Probe of oil major’s alleged climate denial shows fossil fuel industry has ‘done nothing but deny and deceive for a generation’, says 350 founder
By Alex Pashley
Claims Exxon Mobil deceived the public and investors about climate change lay bare an industry that has wasted 25 “crucial” years to tackle global warming, according to veteran campaigner Bill McKibben.
In an interview on the sidelines of COP21 in Paris, the 350 campaign group founder said the best defence offered by the world’s leading oil explorer was that it wasn’t criminal, just “morally reprehensible.”
New York’s top lawyer is investigating the American oil major to find out what it knew and when.
“I don’t know whether we will get people behind bars,” McKibben told Climate Home.
“Rich people write laws and there’s nobody richer than Exxon, but I think the result is already clear… the best defence anyone has offered is maybe that isn’t actually criminal, only morally reprehensible. This is weakening their power daily.”
Fossil fuel executives are learning the game is up as the intellectual battle to keep coal, oil and gas in the ground to nix global warming has been won, he said.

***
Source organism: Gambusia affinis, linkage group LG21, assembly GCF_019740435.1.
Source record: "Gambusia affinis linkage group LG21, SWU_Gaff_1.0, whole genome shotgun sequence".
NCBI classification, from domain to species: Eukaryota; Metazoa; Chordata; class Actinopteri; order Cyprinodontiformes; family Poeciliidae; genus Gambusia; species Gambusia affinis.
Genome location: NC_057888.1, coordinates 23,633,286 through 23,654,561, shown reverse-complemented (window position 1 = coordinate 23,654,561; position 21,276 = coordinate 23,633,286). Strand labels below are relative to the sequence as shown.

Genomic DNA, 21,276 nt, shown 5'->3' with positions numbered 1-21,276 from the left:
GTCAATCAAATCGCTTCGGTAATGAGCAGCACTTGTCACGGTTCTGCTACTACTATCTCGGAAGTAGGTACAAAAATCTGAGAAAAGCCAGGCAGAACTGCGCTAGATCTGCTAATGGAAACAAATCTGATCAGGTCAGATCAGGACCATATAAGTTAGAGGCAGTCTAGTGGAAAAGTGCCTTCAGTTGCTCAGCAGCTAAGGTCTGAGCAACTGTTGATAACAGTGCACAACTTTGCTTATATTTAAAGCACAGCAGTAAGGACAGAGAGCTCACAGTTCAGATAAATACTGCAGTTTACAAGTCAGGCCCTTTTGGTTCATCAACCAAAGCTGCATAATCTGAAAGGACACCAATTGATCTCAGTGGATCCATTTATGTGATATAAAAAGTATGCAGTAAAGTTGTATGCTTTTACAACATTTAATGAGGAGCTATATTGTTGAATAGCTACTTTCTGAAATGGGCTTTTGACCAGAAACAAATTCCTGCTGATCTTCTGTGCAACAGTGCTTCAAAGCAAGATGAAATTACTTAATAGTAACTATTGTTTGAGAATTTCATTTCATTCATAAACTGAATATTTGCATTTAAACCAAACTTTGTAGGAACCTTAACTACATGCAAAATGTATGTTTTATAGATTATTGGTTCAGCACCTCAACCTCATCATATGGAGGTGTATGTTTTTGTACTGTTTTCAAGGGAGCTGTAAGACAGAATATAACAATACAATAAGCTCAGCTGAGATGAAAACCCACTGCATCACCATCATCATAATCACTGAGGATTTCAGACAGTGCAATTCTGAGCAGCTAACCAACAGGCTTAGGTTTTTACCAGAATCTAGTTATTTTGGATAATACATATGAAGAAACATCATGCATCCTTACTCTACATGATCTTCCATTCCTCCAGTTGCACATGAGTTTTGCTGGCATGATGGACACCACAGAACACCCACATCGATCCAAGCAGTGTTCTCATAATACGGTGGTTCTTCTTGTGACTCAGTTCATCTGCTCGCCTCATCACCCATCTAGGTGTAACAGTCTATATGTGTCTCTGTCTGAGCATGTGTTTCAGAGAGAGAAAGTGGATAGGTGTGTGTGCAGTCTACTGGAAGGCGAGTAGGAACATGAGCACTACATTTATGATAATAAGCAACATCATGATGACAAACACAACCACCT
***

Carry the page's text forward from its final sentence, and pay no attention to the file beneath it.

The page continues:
It came as over 500 institutions including large insurers, funds and banks managing US$3.4 trillion of assets had now pledged to move out of fossil fuels, Divest-Invest revealed on Wednesday.
Launched on university campuses, the divestment campaign bids to blacklist the fossil fuel industry, in similar fashion to movements against big tobacco or South Africa during the apartheid era.
That figure is the total assets these funds have under management. The sum actually withdrawn from fossil fuel companies is hard to track due to limited disclosure by companies, campaigners say.
“It’s no longer me writing in Rolling Stone,” said McKibben, referring to his July 2012 article that kick-started the movement.
“It’s now the Bank of England, Deustche Bank, the World Bank, the IMF. Everybody is using the same math.”
Over two-thirds of fossil fuel reserves have to remain unburned to prevent global temperatures rising above 2C this century – the internationally-agreed goal.
But coal remains an important energy source – especially in fast-developing nations – accounting for 40% of the world’s electricity according to the International Energy Agency. Its share is projected to shrink – but to only 30% by 2040.
McKibben said the global warming pact set to be signed in Paris next week was “completely unacceptable”, as it was expected to put the world on a path to dangerous warming.
“I think we’re probably at the point where we’re not going to get in the near future a lot more out of governments. We’re actually going to have to go for the people who own the governments: the fossil fuel industry, for the next pound of flesh.”
“This is an industry that’s done nothing but deny and deceive for a generation, and they’ve wasted 25 crucial years of the planet’s time.”